Electricity blackouts are predicted to become more frequent as growing demand continues to reduce supply margins, but planning for shortfalls can lessen the impact.
The tsunami that devastated Japan's eastern coast may have faded from the headlines, but the impact continues. Damage to several of its nuclear power plants means that simply keeping the lights on has become a daily task for the operators.
However, Japan is not alone in suffering blackouts. Alaska, New Zealand, South Africa and Chile have lately been blighted by severe electricity shortfalls. The root causes of electricity shortfalls are numerous, ranging from shortages in the supply of raw materials for electricity generation through to shortcomings in generation, transmission and distribution.
The general consensus is that these shortfalls, leading to possible blackouts, are likely to increase as the power grid is transformed from the central generating model to a spider's web of local and renewable generation, with two-way flow all backed up by the traditional baseload generation. However, the best way to survive these shortfalls is to plan now.
'Prolonged electricity shortfalls can reduce economic competitiveness by creating uncertainty in electricity supply and increasing electricity costs,' Nobuo Tanaka, executive director of the International Energy Authority (IEA), says. 'Load shedding cost the Pakistani economy several billion dollars in 2007 alone. Power outages resulting from the 2009/10 electricity shortfall in Ethiopia led to an estimated gross domestic product (GDP) loss of 1.5 per cent.'
The environmental impacts of a prolonged electricity shortfall can also be significant. Faced with mandatory rationing or indiscriminate blackouts caused by load shedding, consumers often invest in expensive on-site electricity generation produced by air-polluting fuels.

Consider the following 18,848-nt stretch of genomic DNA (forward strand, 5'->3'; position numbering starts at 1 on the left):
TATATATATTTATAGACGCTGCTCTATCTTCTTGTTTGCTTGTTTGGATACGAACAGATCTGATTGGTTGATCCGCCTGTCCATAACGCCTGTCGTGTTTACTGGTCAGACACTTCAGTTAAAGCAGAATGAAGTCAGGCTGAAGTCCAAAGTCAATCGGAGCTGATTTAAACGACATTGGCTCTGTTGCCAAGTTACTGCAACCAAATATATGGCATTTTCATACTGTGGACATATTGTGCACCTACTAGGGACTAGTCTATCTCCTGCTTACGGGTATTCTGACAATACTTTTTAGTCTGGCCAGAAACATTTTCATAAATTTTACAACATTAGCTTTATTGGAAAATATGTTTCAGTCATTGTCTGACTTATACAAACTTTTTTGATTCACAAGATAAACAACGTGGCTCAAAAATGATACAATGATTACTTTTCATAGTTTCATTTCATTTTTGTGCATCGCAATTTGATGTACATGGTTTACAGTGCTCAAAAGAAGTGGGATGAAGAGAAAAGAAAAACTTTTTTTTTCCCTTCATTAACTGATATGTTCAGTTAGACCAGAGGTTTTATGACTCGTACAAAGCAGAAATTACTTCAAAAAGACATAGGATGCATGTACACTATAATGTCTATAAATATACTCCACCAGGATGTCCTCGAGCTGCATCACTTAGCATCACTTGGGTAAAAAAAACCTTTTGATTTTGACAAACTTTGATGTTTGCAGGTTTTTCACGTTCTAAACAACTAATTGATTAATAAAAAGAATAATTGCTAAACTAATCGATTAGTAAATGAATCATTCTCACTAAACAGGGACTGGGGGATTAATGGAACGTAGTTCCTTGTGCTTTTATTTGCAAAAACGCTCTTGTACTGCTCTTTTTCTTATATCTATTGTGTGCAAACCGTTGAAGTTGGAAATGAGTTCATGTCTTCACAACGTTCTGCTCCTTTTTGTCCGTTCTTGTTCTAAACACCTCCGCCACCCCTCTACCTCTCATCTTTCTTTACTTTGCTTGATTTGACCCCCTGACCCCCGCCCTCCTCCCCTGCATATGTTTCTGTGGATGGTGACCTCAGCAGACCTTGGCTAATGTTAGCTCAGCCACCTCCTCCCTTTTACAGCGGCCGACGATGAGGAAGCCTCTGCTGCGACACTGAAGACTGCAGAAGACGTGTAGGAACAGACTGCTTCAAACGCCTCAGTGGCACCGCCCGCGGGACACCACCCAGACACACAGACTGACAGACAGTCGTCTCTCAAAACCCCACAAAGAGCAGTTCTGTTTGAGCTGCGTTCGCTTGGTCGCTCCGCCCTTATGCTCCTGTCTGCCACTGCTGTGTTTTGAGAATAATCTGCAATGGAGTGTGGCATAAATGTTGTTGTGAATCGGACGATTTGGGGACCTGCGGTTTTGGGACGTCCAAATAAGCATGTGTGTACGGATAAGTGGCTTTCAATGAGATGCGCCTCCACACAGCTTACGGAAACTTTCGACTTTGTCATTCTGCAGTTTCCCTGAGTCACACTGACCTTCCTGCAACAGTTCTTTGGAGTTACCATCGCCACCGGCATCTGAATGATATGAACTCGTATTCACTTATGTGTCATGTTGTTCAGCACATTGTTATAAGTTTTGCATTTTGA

However research from the IEA has suggested that many of the negative effects can be avoided, or at least minimised, with the application of proven energy saving strategies.
Over the past five years there have been serious disruptions to supply that have been met with a variety of emergency measures. Some have enjoyed great success that has led to long-term energy savings, others have enjoyed far less impact.
The most recent blackout occurred in Japan earlier this year after an earthquake and tsunami struck the east coast, forcing several large nuclear and thermal power stations out of service for an extended period. Over 27GW was estimated to be out of service and Tokyo Electric Power Co (TEPCO) was forced to implement rolling blackouts, at great economic and social cost. Improved weather in April, > < and the return of thermal plants to service, allowed a cessation in rolling blackouts.
However that was far from the end of the problem. To avoid blackouts that might arise as the summer peak caused demand to surpass supply, the government decided to implement an energy-saving strategy through a hastily assembled electricity supply/demand emergency response headquarters.
Officials faced an early challenge: a lack of sector-specific or end-use specific load data made it difficult to say which sectors could contribute the electricity savings needed to avoid blackouts. The government convened a group of researchers, officials and TEPCO staff to estimate load curves, predict energy-saving potential for each sector and develop recommendations for saving electricity.